Some prescribed drugs, as well as over-the-counter medications, cannot be taken with alcohol. One such medication is escitalopram, or Lexapro. This is a commonly prescribed medication for depression and other mental health disorders.
If you are currently taking Lexapro, it’s important to avoid drinking alcohol while on this medication. Doing so can potentially cause serious side effects, such as drowsiness and increased anxiety.
What Is Lexapro (Escitalopram)?
Lexapro, or escitalopram, is an antidepressant commonly prescribed to treat anxiety and depression. Lexapro is a selective serotonin reuptake inhibitor, or SSRI. SSRIs work on the neurotransmitter serotonin in the brain to boost the mood and minimize feelings of anxiety.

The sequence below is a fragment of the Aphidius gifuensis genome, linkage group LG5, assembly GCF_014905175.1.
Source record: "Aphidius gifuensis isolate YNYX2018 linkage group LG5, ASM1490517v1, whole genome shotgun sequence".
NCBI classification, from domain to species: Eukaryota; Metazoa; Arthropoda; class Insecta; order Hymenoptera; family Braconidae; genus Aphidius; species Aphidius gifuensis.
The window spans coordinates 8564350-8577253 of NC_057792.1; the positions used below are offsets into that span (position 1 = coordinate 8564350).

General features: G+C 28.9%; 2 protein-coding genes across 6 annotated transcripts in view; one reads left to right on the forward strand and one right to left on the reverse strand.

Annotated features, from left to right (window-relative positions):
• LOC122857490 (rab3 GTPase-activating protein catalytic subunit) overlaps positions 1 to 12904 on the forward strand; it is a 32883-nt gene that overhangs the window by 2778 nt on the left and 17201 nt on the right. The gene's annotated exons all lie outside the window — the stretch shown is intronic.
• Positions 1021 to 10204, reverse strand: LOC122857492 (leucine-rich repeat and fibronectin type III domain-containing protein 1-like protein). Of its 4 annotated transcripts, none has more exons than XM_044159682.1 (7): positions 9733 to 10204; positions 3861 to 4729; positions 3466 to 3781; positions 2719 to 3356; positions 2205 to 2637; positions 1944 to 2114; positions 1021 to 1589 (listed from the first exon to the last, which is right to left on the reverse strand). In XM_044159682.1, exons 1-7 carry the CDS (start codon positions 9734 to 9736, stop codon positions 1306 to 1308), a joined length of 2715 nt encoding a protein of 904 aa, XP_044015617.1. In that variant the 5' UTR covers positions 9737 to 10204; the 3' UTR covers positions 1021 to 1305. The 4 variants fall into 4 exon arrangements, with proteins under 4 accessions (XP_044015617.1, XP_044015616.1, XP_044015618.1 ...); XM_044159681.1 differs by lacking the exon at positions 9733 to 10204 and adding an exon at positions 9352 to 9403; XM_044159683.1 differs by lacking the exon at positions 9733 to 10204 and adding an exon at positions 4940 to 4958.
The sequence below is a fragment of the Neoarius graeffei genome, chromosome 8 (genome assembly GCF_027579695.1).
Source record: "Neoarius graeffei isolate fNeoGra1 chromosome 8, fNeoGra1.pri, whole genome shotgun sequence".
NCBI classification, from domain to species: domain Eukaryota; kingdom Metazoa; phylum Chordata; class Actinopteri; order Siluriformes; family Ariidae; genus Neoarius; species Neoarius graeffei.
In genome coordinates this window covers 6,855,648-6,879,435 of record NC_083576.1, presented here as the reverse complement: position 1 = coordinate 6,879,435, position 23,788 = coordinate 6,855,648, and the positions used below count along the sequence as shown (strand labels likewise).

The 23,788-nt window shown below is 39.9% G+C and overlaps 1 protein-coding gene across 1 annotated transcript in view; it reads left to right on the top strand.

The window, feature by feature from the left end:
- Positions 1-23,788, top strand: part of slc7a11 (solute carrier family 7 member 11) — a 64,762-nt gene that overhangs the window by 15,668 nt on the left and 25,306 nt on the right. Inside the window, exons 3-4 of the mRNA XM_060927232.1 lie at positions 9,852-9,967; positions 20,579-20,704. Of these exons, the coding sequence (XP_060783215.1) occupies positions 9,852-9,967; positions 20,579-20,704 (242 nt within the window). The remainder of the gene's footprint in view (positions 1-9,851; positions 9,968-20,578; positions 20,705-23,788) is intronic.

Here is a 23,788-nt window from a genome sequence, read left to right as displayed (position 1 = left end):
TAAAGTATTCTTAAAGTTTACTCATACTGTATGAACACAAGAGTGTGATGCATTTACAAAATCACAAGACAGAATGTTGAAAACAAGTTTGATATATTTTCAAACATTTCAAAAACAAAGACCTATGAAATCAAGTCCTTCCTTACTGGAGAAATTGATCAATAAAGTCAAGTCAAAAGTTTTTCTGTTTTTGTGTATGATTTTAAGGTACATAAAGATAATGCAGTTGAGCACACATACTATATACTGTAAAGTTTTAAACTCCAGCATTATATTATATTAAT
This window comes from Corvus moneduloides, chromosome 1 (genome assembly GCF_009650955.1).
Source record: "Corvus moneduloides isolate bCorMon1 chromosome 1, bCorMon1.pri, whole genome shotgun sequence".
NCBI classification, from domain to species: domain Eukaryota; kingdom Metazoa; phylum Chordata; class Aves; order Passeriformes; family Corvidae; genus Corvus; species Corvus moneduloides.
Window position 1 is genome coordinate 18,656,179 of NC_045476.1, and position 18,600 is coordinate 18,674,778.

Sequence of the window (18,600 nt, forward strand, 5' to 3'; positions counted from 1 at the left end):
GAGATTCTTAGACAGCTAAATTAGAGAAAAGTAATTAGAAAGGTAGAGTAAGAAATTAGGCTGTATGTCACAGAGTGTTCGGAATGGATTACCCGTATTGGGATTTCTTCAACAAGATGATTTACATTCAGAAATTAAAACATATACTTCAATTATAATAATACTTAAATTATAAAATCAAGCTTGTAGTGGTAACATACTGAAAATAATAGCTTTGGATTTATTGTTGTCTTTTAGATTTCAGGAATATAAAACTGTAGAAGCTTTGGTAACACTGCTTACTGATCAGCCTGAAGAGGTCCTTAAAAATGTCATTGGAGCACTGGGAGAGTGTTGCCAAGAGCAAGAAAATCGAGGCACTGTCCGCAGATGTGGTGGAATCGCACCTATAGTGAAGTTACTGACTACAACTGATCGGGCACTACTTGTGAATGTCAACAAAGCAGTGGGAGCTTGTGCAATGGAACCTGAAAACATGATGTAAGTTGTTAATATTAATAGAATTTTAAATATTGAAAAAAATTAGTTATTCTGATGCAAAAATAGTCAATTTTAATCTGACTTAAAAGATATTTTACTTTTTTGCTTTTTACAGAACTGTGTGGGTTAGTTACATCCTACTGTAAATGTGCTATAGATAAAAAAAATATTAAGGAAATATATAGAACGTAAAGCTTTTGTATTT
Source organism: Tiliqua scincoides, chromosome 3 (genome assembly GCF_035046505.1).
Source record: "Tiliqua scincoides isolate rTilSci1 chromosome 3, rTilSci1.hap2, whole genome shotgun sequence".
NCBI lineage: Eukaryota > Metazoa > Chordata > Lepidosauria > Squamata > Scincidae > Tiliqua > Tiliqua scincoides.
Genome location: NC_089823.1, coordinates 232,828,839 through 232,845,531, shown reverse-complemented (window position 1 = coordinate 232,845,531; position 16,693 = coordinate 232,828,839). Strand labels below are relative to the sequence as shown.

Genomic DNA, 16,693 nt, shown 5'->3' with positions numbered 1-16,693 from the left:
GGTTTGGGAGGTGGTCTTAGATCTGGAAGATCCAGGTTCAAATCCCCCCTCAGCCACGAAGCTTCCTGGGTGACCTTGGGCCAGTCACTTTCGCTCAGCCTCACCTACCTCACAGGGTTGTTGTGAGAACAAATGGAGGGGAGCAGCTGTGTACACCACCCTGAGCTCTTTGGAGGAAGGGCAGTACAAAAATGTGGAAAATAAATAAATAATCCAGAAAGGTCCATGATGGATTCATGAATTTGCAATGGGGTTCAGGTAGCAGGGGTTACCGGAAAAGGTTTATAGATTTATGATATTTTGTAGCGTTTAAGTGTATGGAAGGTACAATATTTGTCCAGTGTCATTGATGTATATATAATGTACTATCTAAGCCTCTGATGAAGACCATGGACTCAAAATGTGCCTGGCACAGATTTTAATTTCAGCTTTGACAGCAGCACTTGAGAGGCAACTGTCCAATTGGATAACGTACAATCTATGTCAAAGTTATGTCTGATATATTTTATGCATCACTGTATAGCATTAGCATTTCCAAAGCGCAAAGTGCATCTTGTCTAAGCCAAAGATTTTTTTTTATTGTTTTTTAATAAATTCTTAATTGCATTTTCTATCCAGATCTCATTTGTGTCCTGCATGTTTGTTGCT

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SSRIs are a very commonly prescribed medication for the treatment of depression and anxiety. Before a physician prescribes a new medication, he or she will first evaluate the patient’s medical history and go over any potential side effects that the new drug may cause.
Before beginning any new medication, you will need to discuss any current drugs you are taking, including over-the-counter medicines, as well as the activities you regularly participate in, such as drinking. This is because some medications can cause interactions with other drugs or alcohol that can be severe or even life-threatening.
Can You Mix Lexapro And Alcohol?
While there has not been substantial testing on the interactions of Lexapro and alcohol, it is still advised to not mix the two drugs. Both substances affect the brain, and any interactions that may occur can potentially be serious.